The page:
Fewer Ky. teens smoke, but the rate is still high, and new vaping products like the Juul create worry that this trend will reverse

By Melissa Patrick
Kentucky Health News

Kentucky’s high-school students continue to smoke at higher rates than their national counterparts, but the good news is that their rates continue to drop. The bad news: An influx of new vaping products could reverse this downward trend.

2017 Youth Risk Behavior Survey


The recently released 2017 Youth Risk Behavior Survey found that 14.3 percent of Kentucky high-school students reported smoking cigarettes; 14.1 percent said they smoked e-cigarettes, 10.6 percent used smokeless tobacco; 11 percent smoked cigars; and 26 percent of those who reported using tobacco products use more than one product.

All of these numbers are “significantly higher” than the national averages for the same measures, which Foundation for a Healthy Kentucky President and CEO Ben Chandler says is a real problem, because most adult smoking habits are “hard-wired” by the age 18 — and Kentucky has the second highest adult smoking rate in the nation, 26 percent.

“The cigarette smoking rate for Kentucky high schoolers remains 62 percent above the national average, and nearly twice as many use smokeless tobacco. A third more Kentucky youth are dual users, which exacerbates their exposure to nicotine and the damage tobacco use does to their developing brains,” Chandler said in a news release.

Chandler commended the state’s efforts to keep young people from smoking, but cautioned that Kentucky’s progress is slower than other states.

“We have proven measures to ensure the trend in youth tobacco use continues downward, but we have to have the courage to enact them and the common sense to fund them,” he said. “We need smoke-free laws, higher tobacco taxes, including taxes on new tobacco products, and more youth tobacco prevention funding.”

A look at some of the state’s most recent anti-smoking efforts shows there is room to do more to protect children from smoking:

  • Only 70 of the state’s 173 school districts have adopted tobacco-free school policies and only 49 of those have included electronic cigarettes in their policies, Elizabeth Anderson-Hoagland, youth tobacco-policy specialist with the state health department, told Kentucky Health News.
  • Bills to require school properties and school events to be tobacco-free were introduced but not called up in the legislature’s education committees this year. The Senate passed a similar bill last year, but the House didn’t take it up. A recent Kentucky Health Issues Poll found that 87 percent of Kentucky adults support such a law, and the poll has shown consistent support for such policies since 2013.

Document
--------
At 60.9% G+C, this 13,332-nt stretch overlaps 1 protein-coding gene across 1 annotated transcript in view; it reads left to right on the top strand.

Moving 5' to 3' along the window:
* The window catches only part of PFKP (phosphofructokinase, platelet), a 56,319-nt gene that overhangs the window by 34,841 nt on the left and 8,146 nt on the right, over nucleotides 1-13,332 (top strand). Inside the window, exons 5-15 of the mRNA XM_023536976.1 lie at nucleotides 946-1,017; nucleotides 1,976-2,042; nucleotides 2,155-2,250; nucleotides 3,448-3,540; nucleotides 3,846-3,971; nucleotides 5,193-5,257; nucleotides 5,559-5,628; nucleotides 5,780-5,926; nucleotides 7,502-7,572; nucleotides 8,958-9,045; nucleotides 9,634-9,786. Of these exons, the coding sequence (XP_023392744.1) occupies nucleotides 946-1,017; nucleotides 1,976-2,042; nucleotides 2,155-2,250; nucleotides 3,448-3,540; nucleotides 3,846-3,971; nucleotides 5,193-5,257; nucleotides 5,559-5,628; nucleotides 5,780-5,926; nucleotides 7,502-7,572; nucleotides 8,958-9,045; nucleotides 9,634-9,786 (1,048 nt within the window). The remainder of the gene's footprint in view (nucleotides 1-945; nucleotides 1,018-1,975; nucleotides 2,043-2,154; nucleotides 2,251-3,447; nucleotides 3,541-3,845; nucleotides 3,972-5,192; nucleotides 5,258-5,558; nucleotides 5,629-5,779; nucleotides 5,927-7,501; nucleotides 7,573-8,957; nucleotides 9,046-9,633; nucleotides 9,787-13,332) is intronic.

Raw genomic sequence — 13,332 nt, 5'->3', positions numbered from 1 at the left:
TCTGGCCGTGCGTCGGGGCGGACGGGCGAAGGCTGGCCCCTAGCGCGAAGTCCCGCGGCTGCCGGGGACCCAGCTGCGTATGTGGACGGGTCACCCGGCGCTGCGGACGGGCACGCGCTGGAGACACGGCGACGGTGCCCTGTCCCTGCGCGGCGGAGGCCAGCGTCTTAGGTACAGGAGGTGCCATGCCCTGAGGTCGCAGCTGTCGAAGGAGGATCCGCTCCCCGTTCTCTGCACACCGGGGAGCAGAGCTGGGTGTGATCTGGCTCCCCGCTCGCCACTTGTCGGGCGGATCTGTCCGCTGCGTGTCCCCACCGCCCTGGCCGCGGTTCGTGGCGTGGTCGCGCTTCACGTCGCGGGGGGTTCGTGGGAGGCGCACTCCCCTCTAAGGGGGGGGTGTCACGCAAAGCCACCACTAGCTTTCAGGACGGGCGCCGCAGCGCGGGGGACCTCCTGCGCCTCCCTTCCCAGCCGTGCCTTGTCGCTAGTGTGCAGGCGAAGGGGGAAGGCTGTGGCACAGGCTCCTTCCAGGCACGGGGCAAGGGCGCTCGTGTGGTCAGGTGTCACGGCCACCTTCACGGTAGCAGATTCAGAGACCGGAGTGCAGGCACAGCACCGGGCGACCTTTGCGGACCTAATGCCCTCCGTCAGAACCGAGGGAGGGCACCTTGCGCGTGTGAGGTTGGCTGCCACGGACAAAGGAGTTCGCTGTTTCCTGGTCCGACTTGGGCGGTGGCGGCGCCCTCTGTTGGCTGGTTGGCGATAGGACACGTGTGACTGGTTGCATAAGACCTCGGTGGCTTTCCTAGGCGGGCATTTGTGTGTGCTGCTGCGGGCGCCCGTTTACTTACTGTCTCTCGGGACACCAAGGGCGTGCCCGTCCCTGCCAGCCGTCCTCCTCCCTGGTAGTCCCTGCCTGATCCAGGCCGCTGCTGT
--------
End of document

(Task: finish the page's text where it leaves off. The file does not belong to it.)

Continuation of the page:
• A strong lobbying effort by the Coalition for a Smoke-free Coalitionto get lawmakers to raise the cigarette tax by $1, to $1.60 per pack, failed. The coalition, chaired by Chandler and staffed by the foundation, said among other health benefits, such a hike would have kept more than 23,000 Kentucky teens from ever smoking and would have resulted in over 29,000 adults quitting. The tax was raised 50 cents, to $1.10, but Chandler said tobacco companies will be able to ease its impact with coupons and discounts.
  • Though 71 percent of Kentucky adults support a statewide smoking ban, the last bill to get any traction on this issue was introduced in 2015, when the House passed a ban that was not called up in the Senate. Republican Gov. Matt Bevin, who took office in December 2015, has said this should be a local decision, so it’s not likely such a bill would pass while he is in office. Only 35 percent of Kentuckians are protected from exposure to secondhand smoke by local smoke-free ordinances, according to the Kentucky Center for Smoke-free Policy.

On top of all of that, Chandler said he worries that teens’ use of electronic cigarettes will undermine all the progress the state has made. About 45 percent of the state’s high school students in the survey said they had ever tried an electronic vapor product.

“And the explosion in teen popularity of new e-cigarette products threatens to undermine all the progress we’ve made by hooking teens on nicotine products that are proven gateways to smoking,” Chandler said. “How sad it would be if we ended up back where we were a generation ago!”

One such product is the Juul device, a highly popular vaping tool that packs a powerful nicotine punch, with dozens of flavors that attract teens. And because it is small and looks like a USB drive, they are easy to hide them from parents and teachers.

The sale of these products to minors has become such a problem that the Food and Drug Administration conducted a nationwide undercover “blitz” to crack down on their sales. “They are a huge problem in the schools because they are so easy to conceal,” Hoagland said. “Teens themselves are saying they are a problem, as well as administrators.”

Chandler concluded, “Tobacco-related illness already costs the commonwealth 8,900 lives and $1.92 billion a year in health care expenditures. And even with the progress we’ve made, 119,000 kids currently under age 18 will die prematurely from smoking. That’s nearly a thousand kids per county in Kentucky!”

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